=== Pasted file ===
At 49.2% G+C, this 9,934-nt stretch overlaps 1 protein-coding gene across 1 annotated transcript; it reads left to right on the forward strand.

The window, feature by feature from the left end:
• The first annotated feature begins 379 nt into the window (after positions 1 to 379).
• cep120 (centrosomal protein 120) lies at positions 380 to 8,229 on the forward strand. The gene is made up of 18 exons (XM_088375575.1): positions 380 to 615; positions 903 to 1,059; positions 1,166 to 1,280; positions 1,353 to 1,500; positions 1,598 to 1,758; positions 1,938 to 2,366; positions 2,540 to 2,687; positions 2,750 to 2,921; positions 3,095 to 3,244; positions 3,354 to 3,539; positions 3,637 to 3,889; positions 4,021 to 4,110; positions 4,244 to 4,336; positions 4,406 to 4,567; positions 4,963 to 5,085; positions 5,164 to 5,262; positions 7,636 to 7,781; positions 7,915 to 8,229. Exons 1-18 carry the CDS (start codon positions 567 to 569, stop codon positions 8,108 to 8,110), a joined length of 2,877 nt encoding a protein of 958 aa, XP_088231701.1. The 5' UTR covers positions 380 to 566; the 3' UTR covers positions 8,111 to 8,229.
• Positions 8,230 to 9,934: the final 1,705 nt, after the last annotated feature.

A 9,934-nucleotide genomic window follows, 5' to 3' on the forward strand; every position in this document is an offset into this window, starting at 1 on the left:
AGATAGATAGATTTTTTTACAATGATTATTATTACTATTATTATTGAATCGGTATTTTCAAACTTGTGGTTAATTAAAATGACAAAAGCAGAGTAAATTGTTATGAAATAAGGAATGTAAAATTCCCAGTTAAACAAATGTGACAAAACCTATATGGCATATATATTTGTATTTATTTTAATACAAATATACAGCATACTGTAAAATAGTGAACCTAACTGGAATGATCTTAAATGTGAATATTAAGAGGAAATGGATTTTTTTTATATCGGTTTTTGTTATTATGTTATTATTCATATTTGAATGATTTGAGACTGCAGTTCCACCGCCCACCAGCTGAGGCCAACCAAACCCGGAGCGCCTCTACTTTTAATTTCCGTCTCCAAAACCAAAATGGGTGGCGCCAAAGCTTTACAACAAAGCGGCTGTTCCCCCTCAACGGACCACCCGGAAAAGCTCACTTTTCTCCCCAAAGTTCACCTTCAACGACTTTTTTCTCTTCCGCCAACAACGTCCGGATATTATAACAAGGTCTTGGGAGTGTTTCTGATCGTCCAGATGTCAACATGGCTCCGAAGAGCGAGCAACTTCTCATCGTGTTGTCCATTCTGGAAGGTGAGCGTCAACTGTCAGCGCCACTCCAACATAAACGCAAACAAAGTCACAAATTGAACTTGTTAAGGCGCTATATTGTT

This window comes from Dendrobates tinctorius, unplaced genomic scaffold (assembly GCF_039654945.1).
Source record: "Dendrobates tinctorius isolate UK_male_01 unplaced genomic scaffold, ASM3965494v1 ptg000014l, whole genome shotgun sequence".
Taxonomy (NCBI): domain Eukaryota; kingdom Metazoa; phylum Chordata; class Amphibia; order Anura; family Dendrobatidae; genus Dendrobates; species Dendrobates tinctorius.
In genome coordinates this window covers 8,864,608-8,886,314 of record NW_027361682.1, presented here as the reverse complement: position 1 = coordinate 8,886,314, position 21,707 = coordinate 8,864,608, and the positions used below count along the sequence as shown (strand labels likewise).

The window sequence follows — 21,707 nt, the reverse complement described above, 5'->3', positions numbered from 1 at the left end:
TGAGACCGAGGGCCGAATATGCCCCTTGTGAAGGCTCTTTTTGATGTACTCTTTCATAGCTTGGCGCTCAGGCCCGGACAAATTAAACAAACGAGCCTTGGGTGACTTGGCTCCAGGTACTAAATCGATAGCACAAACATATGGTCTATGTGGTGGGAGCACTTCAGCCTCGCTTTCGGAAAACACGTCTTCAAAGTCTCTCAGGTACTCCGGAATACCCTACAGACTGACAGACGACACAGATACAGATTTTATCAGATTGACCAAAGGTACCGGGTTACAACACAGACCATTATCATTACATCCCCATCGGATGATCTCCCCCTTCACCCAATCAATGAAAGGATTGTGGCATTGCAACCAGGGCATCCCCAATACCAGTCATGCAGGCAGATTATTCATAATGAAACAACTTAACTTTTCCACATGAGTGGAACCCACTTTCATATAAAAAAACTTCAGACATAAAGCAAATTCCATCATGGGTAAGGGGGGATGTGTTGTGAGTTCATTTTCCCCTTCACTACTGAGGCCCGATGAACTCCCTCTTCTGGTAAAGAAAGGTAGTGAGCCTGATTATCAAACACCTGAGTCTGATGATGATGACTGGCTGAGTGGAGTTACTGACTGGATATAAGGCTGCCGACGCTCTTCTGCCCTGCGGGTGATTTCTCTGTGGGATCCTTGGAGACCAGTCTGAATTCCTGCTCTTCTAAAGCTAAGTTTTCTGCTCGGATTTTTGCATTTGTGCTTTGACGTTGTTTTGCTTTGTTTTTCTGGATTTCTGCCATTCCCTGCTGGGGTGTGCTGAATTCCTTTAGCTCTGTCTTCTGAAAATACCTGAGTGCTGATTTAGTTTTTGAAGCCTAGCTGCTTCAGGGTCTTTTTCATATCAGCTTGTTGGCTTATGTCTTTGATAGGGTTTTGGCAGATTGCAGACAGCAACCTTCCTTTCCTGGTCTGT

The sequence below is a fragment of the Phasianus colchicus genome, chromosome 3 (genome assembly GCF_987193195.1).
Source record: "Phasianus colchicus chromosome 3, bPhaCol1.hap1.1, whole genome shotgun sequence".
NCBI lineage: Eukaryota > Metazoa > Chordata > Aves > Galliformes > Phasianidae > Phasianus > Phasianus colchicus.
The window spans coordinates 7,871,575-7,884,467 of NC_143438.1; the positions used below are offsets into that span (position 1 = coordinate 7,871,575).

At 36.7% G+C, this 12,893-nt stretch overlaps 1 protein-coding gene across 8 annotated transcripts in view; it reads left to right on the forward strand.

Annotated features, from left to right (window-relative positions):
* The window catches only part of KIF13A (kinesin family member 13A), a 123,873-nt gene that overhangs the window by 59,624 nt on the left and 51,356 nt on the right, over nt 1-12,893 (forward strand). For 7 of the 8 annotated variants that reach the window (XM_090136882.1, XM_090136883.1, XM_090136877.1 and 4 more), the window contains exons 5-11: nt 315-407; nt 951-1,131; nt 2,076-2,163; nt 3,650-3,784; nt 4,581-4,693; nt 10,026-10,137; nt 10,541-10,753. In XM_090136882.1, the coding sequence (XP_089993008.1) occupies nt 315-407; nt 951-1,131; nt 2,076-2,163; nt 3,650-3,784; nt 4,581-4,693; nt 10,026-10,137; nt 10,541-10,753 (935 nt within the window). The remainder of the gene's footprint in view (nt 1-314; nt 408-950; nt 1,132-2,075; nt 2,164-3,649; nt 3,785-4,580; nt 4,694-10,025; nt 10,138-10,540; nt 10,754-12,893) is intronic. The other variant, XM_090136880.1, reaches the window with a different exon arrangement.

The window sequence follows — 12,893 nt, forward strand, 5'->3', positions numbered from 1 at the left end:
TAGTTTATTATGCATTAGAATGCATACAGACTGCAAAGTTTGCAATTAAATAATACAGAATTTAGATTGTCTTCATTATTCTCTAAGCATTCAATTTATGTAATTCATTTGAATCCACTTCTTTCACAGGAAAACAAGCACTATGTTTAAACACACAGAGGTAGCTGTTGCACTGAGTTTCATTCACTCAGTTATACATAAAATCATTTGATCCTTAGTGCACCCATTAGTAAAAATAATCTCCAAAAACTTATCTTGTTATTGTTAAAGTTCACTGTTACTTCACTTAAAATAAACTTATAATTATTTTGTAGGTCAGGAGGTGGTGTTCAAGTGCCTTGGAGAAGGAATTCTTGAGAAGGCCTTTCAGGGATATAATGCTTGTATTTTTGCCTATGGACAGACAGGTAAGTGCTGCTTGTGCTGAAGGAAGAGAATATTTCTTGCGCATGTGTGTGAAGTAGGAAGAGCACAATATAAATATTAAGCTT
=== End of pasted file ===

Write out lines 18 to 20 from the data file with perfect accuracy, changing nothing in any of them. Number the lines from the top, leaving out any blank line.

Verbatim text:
At 36.7% G+C, this 12,893-nt stretch overlaps 1 protein-coding gene across 8 annotated transcripts in view; it reads left to right on the forward strand.

Annotated features, from left to right (window-relative positions):
* The window catches only part of KIF13A (kinesin family member 13A), a 123,873-nt gene that overhangs the window by 59,624 nt on the left and 51,356 nt on the right, over nt 1-12,893 (forward strand). For 7 of the 8 annotated variants that reach the window (XM_090136882.1, XM_090136883.1, XM_090136877.1 and 4 more), the window contains exons 5-11: nt 315-407; nt 951-1,131; nt 2,076-2,163; nt 3,650-3,784; nt 4,581-4,693; nt 10,026-10,137; nt 10,541-10,753. In XM_090136882.1, the coding sequence (XP_089993008.1) occupies nt 315-407; nt 951-1,131; nt 2,076-2,163; nt 3,650-3,784; nt 4,581-4,693; nt 10,026-10,137; nt 10,541-10,753 (935 nt within the window). The remainder of the gene's footprint in view (nt 1-314; nt 408-950; nt 1,132-2,075; nt 2,164-3,649; nt 3,785-4,580; nt 4,694-10,025; nt 10,138-10,540; nt 10,754-12,893) is intronic. The other variant, XM_090136880.1, reaches the window with a different exon arrangement.